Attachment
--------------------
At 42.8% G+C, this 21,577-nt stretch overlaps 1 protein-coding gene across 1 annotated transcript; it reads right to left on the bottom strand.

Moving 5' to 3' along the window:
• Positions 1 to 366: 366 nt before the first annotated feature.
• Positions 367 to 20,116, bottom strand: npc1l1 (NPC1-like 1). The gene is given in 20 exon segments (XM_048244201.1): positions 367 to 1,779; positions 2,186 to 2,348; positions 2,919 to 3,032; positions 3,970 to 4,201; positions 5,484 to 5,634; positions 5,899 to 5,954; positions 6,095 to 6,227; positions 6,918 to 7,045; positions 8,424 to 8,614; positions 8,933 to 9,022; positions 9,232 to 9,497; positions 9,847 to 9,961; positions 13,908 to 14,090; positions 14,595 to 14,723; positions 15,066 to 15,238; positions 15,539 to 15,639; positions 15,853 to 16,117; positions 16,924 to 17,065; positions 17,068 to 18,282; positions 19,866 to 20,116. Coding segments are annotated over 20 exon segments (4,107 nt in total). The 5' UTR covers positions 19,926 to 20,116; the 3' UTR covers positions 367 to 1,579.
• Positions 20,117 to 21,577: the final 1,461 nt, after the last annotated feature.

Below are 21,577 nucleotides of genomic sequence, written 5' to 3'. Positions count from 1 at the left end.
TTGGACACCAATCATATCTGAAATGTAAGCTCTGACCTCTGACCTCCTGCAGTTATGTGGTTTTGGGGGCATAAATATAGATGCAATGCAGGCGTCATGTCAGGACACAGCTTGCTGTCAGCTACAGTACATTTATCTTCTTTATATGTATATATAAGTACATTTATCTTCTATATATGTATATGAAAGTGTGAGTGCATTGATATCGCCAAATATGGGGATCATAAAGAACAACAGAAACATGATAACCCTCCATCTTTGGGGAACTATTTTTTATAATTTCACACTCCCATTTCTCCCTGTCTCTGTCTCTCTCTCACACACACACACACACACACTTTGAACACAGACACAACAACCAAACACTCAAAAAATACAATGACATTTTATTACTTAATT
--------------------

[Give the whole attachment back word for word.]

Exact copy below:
At 42.8% G+C, this 21,577-nt stretch overlaps 1 protein-coding gene across 1 annotated transcript; it reads right to left on the bottom strand.

Moving 5' to 3' along the window:
• Positions 1 to 366: 366 nt before the first annotated feature.
• Positions 367 to 20,116, bottom strand: npc1l1 (NPC1-like 1). The gene is given in 20 exon segments (XM_048244201.1): positions 367 to 1,779; positions 2,186 to 2,348; positions 2,919 to 3,032; positions 3,970 to 4,201; positions 5,484 to 5,634; positions 5,899 to 5,954; positions 6,095 to 6,227; positions 6,918 to 7,045; positions 8,424 to 8,614; positions 8,933 to 9,022; positions 9,232 to 9,497; positions 9,847 to 9,961; positions 13,908 to 14,090; positions 14,595 to 14,723; positions 15,066 to 15,238; positions 15,539 to 15,639; positions 15,853 to 16,117; positions 16,924 to 17,065; positions 17,068 to 18,282; positions 19,866 to 20,116. Coding segments are annotated over 20 exon segments (4,107 nt in total). The 5' UTR covers positions 19,926 to 20,116; the 3' UTR covers positions 367 to 1,579.
• Positions 20,117 to 21,577: the final 1,461 nt, after the last annotated feature.

Below are 21,577 nucleotides of genomic sequence, written 5' to 3'. Positions count from 1 at the left end.
TTGGACACCAATCATATCTGAAATGTAAGCTCTGACCTCTGACCTCCTGCAGTTATGTGGTTTTGGGGGCATAAATATAGATGCAATGCAGGCGTCATGTCAGGACACAGCTTGCTGTCAGCTACAGTACATTTATCTTCTTTATATGTATATATAAGTACATTTATCTTCTATATATGTATATGAAAGTGTGAGTGCATTGATATCGCCAAATATGGGGATCATAAAGAACAACAGAAACATGATAACCCTCCATCTTTGGGGAACTATTTTTTATAATTTCACACTCCCATTTCTCCCTGTCTCTGTCTCTCTCTCACACACACACACACACACACTTTGAACACAGACACAACAACCAAACACTCAAAAAATACAATGACATTTTATTACTTAATT